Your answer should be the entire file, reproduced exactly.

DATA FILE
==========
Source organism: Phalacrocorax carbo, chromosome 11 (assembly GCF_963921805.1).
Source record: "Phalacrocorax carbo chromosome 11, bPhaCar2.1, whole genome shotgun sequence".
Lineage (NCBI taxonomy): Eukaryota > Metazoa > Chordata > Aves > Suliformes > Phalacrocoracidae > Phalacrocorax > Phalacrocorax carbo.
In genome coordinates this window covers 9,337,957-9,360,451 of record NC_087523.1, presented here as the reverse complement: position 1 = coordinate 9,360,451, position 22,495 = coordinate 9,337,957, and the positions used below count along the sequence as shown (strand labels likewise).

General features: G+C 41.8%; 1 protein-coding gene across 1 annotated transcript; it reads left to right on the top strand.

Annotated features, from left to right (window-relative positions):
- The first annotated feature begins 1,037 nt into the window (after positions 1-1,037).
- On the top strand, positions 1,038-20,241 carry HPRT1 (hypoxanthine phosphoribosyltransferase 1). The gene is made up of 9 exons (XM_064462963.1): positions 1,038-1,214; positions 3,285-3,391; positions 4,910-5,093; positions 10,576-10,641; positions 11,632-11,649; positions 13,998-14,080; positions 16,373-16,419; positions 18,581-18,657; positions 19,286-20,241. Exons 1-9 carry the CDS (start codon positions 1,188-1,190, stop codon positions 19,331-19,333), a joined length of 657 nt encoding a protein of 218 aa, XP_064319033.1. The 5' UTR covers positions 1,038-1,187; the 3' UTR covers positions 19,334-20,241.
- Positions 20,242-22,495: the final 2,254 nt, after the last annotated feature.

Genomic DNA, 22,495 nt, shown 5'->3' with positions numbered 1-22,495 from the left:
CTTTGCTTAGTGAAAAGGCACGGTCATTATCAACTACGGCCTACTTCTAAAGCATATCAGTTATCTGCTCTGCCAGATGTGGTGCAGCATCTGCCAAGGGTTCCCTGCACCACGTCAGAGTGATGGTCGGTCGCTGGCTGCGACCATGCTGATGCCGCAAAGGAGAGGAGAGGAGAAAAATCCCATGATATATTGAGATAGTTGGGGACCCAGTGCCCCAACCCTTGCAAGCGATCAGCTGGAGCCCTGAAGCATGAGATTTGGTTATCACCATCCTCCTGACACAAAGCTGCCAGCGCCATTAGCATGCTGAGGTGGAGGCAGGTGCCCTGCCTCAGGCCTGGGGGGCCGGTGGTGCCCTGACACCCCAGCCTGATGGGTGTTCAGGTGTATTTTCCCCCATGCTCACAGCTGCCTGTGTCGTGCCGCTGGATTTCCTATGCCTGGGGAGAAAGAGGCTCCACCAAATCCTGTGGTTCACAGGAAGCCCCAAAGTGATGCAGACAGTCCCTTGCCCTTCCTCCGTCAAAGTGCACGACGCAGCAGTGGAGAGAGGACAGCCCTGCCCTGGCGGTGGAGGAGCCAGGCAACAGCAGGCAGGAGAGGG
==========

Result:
Source organism: Phalacrocorax carbo, chromosome 11 (assembly GCF_963921805.1).
Source record: "Phalacrocorax carbo chromosome 11, bPhaCar2.1, whole genome shotgun sequence".
Lineage (NCBI taxonomy): Eukaryota > Metazoa > Chordata > Aves > Suliformes > Phalacrocoracidae > Phalacrocorax > Phalacrocorax carbo.
In genome coordinates this window covers 9,337,957-9,360,451 of record NC_087523.1, presented here as the reverse complement: position 1 = coordinate 9,360,451, position 22,495 = coordinate 9,337,957, and the positions used below count along the sequence as shown (strand labels likewise).

General features: G+C 41.8%; 1 protein-coding gene across 1 annotated transcript; it reads left to right on the top strand.

Annotated features, from left to right (window-relative positions):
- The first annotated feature begins 1,037 nt into the window (after positions 1-1,037).
- On the top strand, positions 1,038-20,241 carry HPRT1 (hypoxanthine phosphoribosyltransferase 1). The gene is made up of 9 exons (XM_064462963.1): positions 1,038-1,214; positions 3,285-3,391; positions 4,910-5,093; positions 10,576-10,641; positions 11,632-11,649; positions 13,998-14,080; positions 16,373-16,419; positions 18,581-18,657; positions 19,286-20,241. Exons 1-9 carry the CDS (start codon positions 1,188-1,190, stop codon positions 19,331-19,333), a joined length of 657 nt encoding a protein of 218 aa, XP_064319033.1. The 5' UTR covers positions 1,038-1,187; the 3' UTR covers positions 19,334-20,241.
- Positions 20,242-22,495: the final 2,254 nt, after the last annotated feature.

Genomic DNA, 22,495 nt, shown 5'->3' with positions numbered 1-22,495 from the left:
CTTTGCTTAGTGAAAAGGCACGGTCATTATCAACTACGGCCTACTTCTAAAGCATATCAGTTATCTGCTCTGCCAGATGTGGTGCAGCATCTGCCAAGGGTTCCCTGCACCACGTCAGAGTGATGGTCGGTCGCTGGCTGCGACCATGCTGATGCCGCAAAGGAGAGGAGAGGAGAAAAATCCCATGATATATTGAGATAGTTGGGGACCCAGTGCCCCAACCCTTGCAAGCGATCAGCTGGAGCCCTGAAGCATGAGATTTGGTTATCACCATCCTCCTGACACAAAGCTGCCAGCGCCATTAGCATGCTGAGGTGGAGGCAGGTGCCCTGCCTCAGGCCTGGGGGGCCGGTGGTGCCCTGACACCCCAGCCTGATGGGTGTTCAGGTGTATTTTCCCCCATGCTCACAGCTGCCTGTGTCGTGCCGCTGGATTTCCTATGCCTGGGGAGAAAGAGGCTCCACCAAATCCTGTGGTTCACAGGAAGCCCCAAAGTGATGCAGACAGTCCCTTGCCCTTCCTCCGTCAAAGTGCACGACGCAGCAGTGGAGAGAGGACAGCCCTGCCCTGGCGGTGGAGGAGCCAGGCAACAGCAGGCAGGAGAGGG